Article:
How good is Cougar D? We're about to find out

THE NAYSAYERS, WELL, they do have a bit of a point. Washington State has played lights out on defense the past three weeks, allowing 253 yards or less in all three games and they held one of those opponents, then-No. 25 USC, to under 200 yards. Those are remarkable numbers in this day and age and they should be celebrated. But there is one caveat to all of this…

Washington State hasn't played what would be considered a "really good" offense yet.

Auburn, USC, Southern Utah and Idaho, none in that group can lay claim to that title. But the opponent for the Cougs this week is a whole different story.

No, fifth-ranked Stanford doesn't generally rack up a ton of yards or points in the way so many high-speed offenses do these days -- the Cardinal is not comparatively impressive in those two statistical categories.

But they wear you down. They execute. And they win. And in considering those three areas, they're as good as anyone in the nation.

THIS PAST SATURDAY, Stanford was supposed to be tested by Arizona State. The Cardinal instead blasted the Sun Devils from the jump, taking a 29-0 lead into halftime. In the 42-28 win, Stanford "only" gained 397 yards – ASU actually had more hashes (417). But Stanford's offense was both efficient and relentless, they racked up 240 rushing yards against a lauded front featuring Will Sutton.

Cougs vs Cardinal


The kickoff: 7 p.m., CenturyLink Field.

TV: ESPN

The line: Cardinal by 9 1/2

The series: Stanford leads 37-25-1


For all the news, information, opinion and recruiting insight available on Washington State, Cougfan.com and its Scout.com network has you covered.
The Cardinal is ranked No. 1 in the country in red zone offense -- and No. 3 in tackles-for-loss allowed. Stanford is No. 5 in the nation in third down conversions. They're tied for ninth in fewest penalties per game and No. 23 in passing efficiency. And they rank in the top 50 in the nation in passing yards per completion, turnovers lost, running offense, scoring offense and time of possession.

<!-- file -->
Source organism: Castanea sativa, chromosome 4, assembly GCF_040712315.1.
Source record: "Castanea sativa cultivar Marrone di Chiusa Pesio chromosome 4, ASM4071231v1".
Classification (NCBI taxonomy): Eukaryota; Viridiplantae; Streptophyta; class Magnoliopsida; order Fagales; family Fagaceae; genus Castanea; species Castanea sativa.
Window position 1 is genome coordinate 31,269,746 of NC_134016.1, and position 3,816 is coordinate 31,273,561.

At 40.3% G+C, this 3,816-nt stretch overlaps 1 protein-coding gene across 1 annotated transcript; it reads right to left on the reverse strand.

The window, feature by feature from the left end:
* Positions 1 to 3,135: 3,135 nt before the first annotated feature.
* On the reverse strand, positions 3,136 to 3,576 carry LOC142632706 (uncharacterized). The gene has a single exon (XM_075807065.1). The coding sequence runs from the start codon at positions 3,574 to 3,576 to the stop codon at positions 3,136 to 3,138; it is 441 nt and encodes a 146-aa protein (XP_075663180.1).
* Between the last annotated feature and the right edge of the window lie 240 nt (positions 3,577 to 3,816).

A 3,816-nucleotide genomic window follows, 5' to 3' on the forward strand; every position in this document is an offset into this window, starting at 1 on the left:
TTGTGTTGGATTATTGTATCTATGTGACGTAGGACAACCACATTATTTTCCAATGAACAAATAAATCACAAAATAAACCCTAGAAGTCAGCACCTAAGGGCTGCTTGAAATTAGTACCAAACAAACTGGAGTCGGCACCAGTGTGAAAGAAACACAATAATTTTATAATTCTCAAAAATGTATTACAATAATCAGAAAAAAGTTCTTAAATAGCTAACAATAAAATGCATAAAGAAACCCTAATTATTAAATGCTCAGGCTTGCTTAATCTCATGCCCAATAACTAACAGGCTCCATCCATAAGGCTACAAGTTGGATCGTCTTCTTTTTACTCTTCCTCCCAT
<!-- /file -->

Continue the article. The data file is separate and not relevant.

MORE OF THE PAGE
And regardless of the expected absence of All-America guard David Yankey, WSU's stop corps will face a major test on Saturday night against the Stanford offensive line. That line is ranked the nation's best by ESPN.

ALL OF THIS isn't to say the Cougs aren't going to make a lot of plays on defense at Century Link.

I actually believe WSU is going to surprise a lot of people with their defensive play against Stanford. But in terms of winning the battles both early and late, it's going to be harder for the Cougar defense -- a lot harder -- than it has been the first four games.

There are still plenty of reasons for crimson optimism and none of them have to do with last year's 24-17 close loss. Because there's plenty of evidence Washington State is a far more cohesive, consistent and improved defensive unit than they were a year ago.

In three of the four games played in 2013, Washington State has already allowed fewer total yards on offense than they did in any game last year.

And consider this: the most yardage the 2013 Cougs have allowed was in the opener at Auburn – 396 yards of total offense. Last year, the Cougs gave up more than that in eight-of-12 games.

INDEED, TO MOST ANY rational observer, the Cougs are looking like a very good defensive team in 2013. There are standouts at every position of Mike Breske's defense - you can make a strong case for any of the 11 starters, from d-lineman Ioane Gauta to linebacker Darryl Monroe to safety Deone Bucannon and beyond.

Collectively, they're flying to the football. And Washington State has wrapped up far, far better than CougFans have seen in a very long time.

But this game has all the hallmarks of a win by attrition. And come late Saturday night, we're going to have a much better feel for if this Cougar D is not only good, but great.

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